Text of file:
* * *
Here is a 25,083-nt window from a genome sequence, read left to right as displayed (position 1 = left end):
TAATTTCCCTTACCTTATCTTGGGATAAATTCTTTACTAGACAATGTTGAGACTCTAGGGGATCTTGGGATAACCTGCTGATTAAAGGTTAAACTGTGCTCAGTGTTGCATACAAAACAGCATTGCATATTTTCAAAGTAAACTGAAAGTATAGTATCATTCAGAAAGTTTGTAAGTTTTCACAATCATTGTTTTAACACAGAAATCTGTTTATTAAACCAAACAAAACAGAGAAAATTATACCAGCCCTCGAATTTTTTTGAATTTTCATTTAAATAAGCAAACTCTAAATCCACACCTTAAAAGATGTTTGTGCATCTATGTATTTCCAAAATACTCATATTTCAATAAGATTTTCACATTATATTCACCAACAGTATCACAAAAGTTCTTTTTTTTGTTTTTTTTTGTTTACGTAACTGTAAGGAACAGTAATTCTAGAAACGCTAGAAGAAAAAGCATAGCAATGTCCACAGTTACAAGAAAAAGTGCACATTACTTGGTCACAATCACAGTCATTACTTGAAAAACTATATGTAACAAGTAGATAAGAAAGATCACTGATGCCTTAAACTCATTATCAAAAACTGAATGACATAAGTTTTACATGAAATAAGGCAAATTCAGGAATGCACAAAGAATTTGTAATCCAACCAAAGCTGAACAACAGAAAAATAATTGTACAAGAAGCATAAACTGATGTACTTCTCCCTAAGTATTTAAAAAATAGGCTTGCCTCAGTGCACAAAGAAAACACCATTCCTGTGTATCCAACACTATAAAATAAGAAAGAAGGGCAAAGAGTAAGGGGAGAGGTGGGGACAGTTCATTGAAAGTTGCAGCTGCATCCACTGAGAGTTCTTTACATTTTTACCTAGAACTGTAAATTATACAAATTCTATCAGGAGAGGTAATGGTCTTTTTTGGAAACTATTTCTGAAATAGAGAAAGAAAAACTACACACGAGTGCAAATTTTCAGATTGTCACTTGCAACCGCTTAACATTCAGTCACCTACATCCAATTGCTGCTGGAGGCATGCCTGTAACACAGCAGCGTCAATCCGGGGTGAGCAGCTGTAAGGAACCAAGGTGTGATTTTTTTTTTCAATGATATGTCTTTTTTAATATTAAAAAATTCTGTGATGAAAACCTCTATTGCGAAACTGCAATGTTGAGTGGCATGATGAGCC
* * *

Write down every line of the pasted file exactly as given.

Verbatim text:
Here is a 25,083-nt window from a genome sequence, read left to right as displayed (position 1 = left end):
TAATTTCCCTTACCTTATCTTGGGATAAATTCTTTACTAGACAATGTTGAGACTCTAGGGGATCTTGGGATAACCTGCTGATTAAAGGTTAAACTGTGCTCAGTGTTGCATACAAAACAGCATTGCATATTTTCAAAGTAAACTGAAAGTATAGTATCATTCAGAAAGTTTGTAAGTTTTCACAATCATTGTTTTAACACAGAAATCTGTTTATTAAACCAAACAAAACAGAGAAAATTATACCAGCCCTCGAATTTTTTTGAATTTTCATTTAAATAAGCAAACTCTAAATCCACACCTTAAAAGATGTTTGTGCATCTATGTATTTCCAAAATACTCATATTTCAATAAGATTTTCACATTATATTCACCAACAGTATCACAAAAGTTCTTTTTTTTGTTTTTTTTTGTTTACGTAACTGTAAGGAACAGTAATTCTAGAAACGCTAGAAGAAAAAGCATAGCAATGTCCACAGTTACAAGAAAAAGTGCACATTACTTGGTCACAATCACAGTCATTACTTGAAAAACTATATGTAACAAGTAGATAAGAAAGATCACTGATGCCTTAAACTCATTATCAAAAACTGAATGACATAAGTTTTACATGAAATAAGGCAAATTCAGGAATGCACAAAGAATTTGTAATCCAACCAAAGCTGAACAACAGAAAAATAATTGTACAAGAAGCATAAACTGATGTACTTCTCCCTAAGTATTTAAAAAATAGGCTTGCCTCAGTGCACAAAGAAAACACCATTCCTGTGTATCCAACACTATAAAATAAGAAAGAAGGGCAAAGAGTAAGGGGAGAGGTGGGGACAGTTCATTGAAAGTTGCAGCTGCATCCACTGAGAGTTCTTTACATTTTTACCTAGAACTGTAAATTATACAAATTCTATCAGGAGAGGTAATGGTCTTTTTTGGAAACTATTTCTGAAATAGAGAAAGAAAAACTACACACGAGTGCAAATTTTCAGATTGTCACTTGCAACCGCTTAACATTCAGTCACCTACATCCAATTGCTGCTGGAGGCATGCCTGTAACACAGCAGCGTCAATCCGGGGTGAGCAGCTGTAAGGAACCAAGGTGTGATTTTTTTTTTCAATGATATGTCTTTTTTAATATTAAAAAATTCTGTGATGAAAACCTCTATTGCGAAACTGCAATGTTGAGTGGCATGATGAGCC